Survey Says: Corporate Culture Is Worth More Than a Big Salary
It seems that more job seekers are putting company values ahead of their paychecks.
Glassdoor conducted a global survey of more than 5,000 adults from the United States, United Kingdom, France, and Germany to understand how employees and companies value a business’s mission and corporate culture.
A majority of adults surveyed said they valued a company’s culture above salary in regard to job satisfaction.
In fact, 70% of job seekers would not apply to a company unless it aligned with their own personal values.
According to Amanda Stansell, Glassdoor’s senior economic research analyst, the results reflect the broader trend that job seekers as a whole are attracted to companies with a clearly defined mission that they can support.
With the U.S. unemployment riding at 3.7% and the global unemployment rate at 4.95%, Stansell added that this labor market trend reflects that “job seekers are in the driver’s seat.”
Where the road diverges depends on the age of job seekers. In the U.S., the survey showed that this emphasis on company culture and purpose is especially important to millennials, which the survey defined as people 18-34 years old.
This data point is significant because millennials make up the largest generation in the U.S. workforce, as reported by a PEW Research study. Stansell explained that as “the line between work and personal life becomes more blended” for young employees, meaningful work becomes an important motivation.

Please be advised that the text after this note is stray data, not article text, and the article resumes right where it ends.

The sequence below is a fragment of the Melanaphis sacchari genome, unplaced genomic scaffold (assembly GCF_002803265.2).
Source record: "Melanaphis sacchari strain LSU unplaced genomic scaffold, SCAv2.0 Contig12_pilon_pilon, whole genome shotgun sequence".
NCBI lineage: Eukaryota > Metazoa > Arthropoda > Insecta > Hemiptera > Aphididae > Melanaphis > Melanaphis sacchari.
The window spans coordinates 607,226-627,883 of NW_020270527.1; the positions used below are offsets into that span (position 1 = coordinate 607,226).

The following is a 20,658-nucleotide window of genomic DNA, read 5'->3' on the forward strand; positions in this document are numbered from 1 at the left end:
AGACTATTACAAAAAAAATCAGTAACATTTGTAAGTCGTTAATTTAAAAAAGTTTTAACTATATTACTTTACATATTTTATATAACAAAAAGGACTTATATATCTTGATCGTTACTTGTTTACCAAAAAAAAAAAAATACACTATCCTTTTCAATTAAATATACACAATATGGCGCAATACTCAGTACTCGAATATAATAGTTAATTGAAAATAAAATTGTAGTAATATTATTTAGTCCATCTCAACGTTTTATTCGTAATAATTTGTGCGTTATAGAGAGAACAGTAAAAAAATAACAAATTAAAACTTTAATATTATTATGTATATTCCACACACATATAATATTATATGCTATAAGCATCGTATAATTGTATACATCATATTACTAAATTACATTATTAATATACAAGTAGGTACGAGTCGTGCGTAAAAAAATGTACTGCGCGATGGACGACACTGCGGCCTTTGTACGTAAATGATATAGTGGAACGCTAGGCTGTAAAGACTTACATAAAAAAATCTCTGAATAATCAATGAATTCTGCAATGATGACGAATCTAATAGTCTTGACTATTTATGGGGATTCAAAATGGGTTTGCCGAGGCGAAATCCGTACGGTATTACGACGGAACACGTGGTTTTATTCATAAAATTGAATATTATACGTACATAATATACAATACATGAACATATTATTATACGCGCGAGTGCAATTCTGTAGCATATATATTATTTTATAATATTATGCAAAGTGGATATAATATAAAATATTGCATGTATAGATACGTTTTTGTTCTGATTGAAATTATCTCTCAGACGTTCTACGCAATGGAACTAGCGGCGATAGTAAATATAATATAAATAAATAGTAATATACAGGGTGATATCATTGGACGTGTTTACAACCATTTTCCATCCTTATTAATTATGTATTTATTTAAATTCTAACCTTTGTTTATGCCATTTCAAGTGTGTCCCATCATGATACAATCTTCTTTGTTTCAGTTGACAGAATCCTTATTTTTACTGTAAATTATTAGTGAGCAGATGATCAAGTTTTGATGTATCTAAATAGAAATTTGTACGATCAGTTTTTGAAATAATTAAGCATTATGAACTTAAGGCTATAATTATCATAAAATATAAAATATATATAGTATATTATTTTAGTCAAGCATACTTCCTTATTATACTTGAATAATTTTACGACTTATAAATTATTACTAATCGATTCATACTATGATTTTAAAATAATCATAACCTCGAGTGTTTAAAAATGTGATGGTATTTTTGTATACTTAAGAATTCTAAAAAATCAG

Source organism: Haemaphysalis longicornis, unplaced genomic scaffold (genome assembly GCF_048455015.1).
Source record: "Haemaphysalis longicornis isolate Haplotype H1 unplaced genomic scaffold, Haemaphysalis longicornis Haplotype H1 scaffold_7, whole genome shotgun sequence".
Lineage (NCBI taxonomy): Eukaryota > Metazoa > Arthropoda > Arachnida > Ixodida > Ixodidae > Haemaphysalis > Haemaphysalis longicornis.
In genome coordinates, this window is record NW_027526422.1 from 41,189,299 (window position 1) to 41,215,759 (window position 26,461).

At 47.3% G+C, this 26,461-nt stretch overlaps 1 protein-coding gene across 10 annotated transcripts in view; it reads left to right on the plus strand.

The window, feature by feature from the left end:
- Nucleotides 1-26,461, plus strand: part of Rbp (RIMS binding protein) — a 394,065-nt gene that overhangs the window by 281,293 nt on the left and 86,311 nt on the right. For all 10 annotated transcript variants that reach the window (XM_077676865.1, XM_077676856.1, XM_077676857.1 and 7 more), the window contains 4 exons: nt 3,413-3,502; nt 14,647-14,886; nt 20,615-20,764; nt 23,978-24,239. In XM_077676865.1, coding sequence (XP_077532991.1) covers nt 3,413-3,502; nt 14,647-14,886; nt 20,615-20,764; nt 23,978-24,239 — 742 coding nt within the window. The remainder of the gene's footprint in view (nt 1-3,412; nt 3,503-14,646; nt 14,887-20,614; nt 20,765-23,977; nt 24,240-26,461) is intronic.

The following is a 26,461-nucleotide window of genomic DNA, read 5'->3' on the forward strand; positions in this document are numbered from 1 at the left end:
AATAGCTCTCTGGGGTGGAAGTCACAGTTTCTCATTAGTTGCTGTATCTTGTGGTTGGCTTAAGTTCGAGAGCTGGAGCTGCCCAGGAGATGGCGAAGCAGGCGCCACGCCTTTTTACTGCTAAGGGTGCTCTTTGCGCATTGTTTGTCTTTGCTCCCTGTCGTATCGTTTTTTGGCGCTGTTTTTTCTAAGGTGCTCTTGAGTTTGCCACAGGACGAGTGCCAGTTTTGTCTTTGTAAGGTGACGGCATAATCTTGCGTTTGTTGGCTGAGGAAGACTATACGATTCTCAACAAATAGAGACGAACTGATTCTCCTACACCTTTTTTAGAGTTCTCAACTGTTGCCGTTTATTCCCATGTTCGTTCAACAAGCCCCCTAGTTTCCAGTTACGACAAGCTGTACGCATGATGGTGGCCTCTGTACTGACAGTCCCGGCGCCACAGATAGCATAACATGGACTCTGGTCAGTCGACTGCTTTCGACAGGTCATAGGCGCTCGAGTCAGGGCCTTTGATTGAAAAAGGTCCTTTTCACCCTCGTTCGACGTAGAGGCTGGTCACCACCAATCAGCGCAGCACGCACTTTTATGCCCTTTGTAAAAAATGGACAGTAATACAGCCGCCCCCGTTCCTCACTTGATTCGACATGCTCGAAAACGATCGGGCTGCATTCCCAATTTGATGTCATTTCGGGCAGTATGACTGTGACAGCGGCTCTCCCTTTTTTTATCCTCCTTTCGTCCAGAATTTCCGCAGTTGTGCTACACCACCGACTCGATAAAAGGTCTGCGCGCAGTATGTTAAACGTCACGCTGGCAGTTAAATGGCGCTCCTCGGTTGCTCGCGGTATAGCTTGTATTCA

This integration between work and personal life is a product of the millennial generation growing up with technology, Stansell says. Many business leaders see this push for purpose-driven careers through technology as an invigorating development.
At Fortune’s CEO Initiative conference, Salesforce CEO Marc Benioff said that the next generation of employees want to make sure companies are “committed to improving the state of the world…and we’re just getting a taste of the future.”
“You have these very young people—some who haven’t even entered the workforce yet—getting coupled with these next generation technologies and what they’re doing is bringing them together to create this fifth industrial revolution which is all about actually saving the planet,” Benioff told Fortune CEO Alan Murray.
As the leader of one of the top companies on Fortune’s list of 100 Best Companies to Work For, Benioff also pointed to the responsibility of business leaders to use this technology not just for millennial employees.
He emphasized the value of “re-skilling” employees to bring everyone into the future and create a sense of unity and support within a business’s mission.
But using technology to unify generations of workers is something that contributes to how a company can build a healthy workplace culture.
“When we’re thinking about culture, it goes down to the day to day environment and how people interact with each other,” Stansell says. “People aren’t receiving a paycheck everyday, but they are experiencing culture everyday as they work their 9-5 job.”
Stansell explained that there is a reason that 74% of employees who were surveyed said they would look for a job elsewhere if the company’s culture deteriorated.
“Even if the company culture is good, it can change, especially if they aren’t reactive and constantly measuring employee satisfaction and actively working to improve it,” she added.
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